July 8th marked two decades since the release of the Prisoner of Azkaban.
It was a normal day, July 8th 1999, when Harry Potter and the Prisoner of Azkaban reached the bookshops in the United Kingdom for all the kids who were waiting for the third part in the Harry Potter saga. In the United States the first book had been published a few months before, and they were going to have to wait a bit more to receive Azkaban in their country.
However, the story of Harry Potter and the Prisoner of Azkaban starts much earlier, right after Bloomsbury published the first book in the series. J.K. Rowling started to write the third installment at the end of 1997 – Harry Potter and the Philosopher’s Stone had been published in June of that year, and Harry Potter and the Chamber of Secrets was already finished. It took her almost eight months to finish Prisoner of Azkaban, as she recalls in her letters to Emma Mathewson (Bloomsbury Editor at the time), which are preserved at Bloomsbury:
Finally! I’ve read this book so much I’m sick of it, I never read either of the others over and over again when editing them, but I really had to this time…
The editing process continued until November, at least, when Rowling said
I am so sick of re-reading this one that I’ll be hard put to smile when it comes to doing public readings from it. But perhaps the feeling will have worn off by next summer…
Although it seems as she didn’t enjoy the process, she now remembers it totally different. In an interview with USA Today, which she did to promote the release of the movie adaptation of the book in 2004, she said the process of creating the third book was “the best writing experience [she] ever had.” And then added: “Of the five books that are published, writing Azkaban was the easiest, and in some ways I think it shows. I was in a very comfortable place when I wrote (number) three: Immediate financial worries were over, and press attention wasn’t yet by any means excessive.”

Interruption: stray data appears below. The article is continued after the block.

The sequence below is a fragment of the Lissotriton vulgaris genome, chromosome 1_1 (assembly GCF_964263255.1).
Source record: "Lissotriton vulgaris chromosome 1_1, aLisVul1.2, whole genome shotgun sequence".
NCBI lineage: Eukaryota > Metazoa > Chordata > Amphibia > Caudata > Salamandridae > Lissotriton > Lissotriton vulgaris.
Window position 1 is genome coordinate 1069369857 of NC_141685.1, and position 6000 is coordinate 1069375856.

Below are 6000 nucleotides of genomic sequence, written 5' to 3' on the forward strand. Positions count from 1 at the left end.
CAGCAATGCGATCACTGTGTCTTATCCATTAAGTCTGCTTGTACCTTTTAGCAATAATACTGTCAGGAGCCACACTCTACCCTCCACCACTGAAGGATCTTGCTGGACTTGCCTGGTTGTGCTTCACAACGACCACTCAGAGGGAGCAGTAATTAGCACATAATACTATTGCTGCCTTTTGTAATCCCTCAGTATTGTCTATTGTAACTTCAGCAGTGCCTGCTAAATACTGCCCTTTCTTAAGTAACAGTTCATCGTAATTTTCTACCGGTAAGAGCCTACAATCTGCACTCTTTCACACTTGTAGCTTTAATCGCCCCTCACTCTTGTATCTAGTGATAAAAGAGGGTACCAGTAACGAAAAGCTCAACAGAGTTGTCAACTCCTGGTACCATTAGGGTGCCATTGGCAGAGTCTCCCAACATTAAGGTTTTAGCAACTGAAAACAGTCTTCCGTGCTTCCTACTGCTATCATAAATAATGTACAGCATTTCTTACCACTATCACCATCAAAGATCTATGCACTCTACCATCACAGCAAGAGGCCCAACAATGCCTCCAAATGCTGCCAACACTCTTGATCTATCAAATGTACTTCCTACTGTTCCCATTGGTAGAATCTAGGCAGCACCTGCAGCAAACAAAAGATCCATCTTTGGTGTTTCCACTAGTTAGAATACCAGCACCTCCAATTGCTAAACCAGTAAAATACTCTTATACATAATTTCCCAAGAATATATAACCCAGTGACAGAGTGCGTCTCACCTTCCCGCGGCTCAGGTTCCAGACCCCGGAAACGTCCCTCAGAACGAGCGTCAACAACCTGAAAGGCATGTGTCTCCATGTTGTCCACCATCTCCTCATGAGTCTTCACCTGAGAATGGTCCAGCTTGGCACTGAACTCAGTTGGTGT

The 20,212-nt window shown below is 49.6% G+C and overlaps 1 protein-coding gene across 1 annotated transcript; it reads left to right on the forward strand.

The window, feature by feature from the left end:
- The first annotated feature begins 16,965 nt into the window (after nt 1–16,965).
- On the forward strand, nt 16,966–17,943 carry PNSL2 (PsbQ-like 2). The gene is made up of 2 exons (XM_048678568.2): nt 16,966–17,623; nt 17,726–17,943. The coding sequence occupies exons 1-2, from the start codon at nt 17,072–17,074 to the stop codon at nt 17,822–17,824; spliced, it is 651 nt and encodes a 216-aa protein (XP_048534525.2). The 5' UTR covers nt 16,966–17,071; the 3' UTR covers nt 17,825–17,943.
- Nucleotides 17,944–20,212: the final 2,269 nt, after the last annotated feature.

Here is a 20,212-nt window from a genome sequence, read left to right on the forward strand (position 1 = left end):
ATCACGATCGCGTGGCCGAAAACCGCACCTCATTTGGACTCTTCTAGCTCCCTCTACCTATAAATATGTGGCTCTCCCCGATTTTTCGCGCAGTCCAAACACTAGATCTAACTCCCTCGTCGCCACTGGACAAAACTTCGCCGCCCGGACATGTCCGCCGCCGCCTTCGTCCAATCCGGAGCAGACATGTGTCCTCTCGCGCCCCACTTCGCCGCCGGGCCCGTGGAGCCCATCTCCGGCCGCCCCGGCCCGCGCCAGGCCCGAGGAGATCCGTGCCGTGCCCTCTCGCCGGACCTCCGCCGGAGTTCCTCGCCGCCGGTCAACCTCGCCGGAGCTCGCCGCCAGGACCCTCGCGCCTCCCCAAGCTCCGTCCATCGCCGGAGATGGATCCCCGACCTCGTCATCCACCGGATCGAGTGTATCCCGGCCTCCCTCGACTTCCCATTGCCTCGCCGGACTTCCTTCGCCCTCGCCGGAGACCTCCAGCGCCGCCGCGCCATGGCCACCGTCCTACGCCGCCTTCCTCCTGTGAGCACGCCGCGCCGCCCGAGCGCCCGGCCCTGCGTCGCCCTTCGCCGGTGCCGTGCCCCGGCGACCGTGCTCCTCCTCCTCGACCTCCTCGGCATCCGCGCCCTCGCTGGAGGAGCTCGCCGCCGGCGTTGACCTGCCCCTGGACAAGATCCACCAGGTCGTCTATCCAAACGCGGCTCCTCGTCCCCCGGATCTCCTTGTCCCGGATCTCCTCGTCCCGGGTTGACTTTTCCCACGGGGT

The book was then published on 8th July at 3.45 PM to avoid kids skipping school to get their copies. It was also the first time that the book was published at an exact time, a good idea to generate enthusiasm since Rowling was not available for signing (it was the first book that hadn’t her for the launch event). It worked: the publisher had prepared something closer to 5.000 copies to be released, but for that day it had to reprint 100.000 copies. Some bookshops even sold 100 copies in the first hour – now it may seem like a low number, but for when Harry Potter wasn’t the phenomenon as we know it, it was a lot.
Four more books came later, and new stories were added, but until today, Harry Potter and the Prisoner of Azkaban is still one of the favourites for a lot of fans (Alfonso Cuarón’s adaptation helped with this idea too). It could be the introduction of the Marauders’ Map, Hogsmeade, Professor Lupin (best Defense Against Dark Teacher that Harry ever had), Sirius Black (and his innocence), or just a good story with a good plot twist at the end.
Twenty years have passed since its release and the book remains as good (or even better) as it was when it was launched. Not so many books are resilient to the passing of time, but Azkaban is, as the whole Harry Potter series has proved. By the way, did you know that Harry Potter and the Goblet of Fire was also published on July 8th, but a year later?
You are reading an article from The Rowling Library Magazine Issue 31 (July 2019).
Download the magazine to read all the articles, and if you like it, you can support us to help us create more content like this.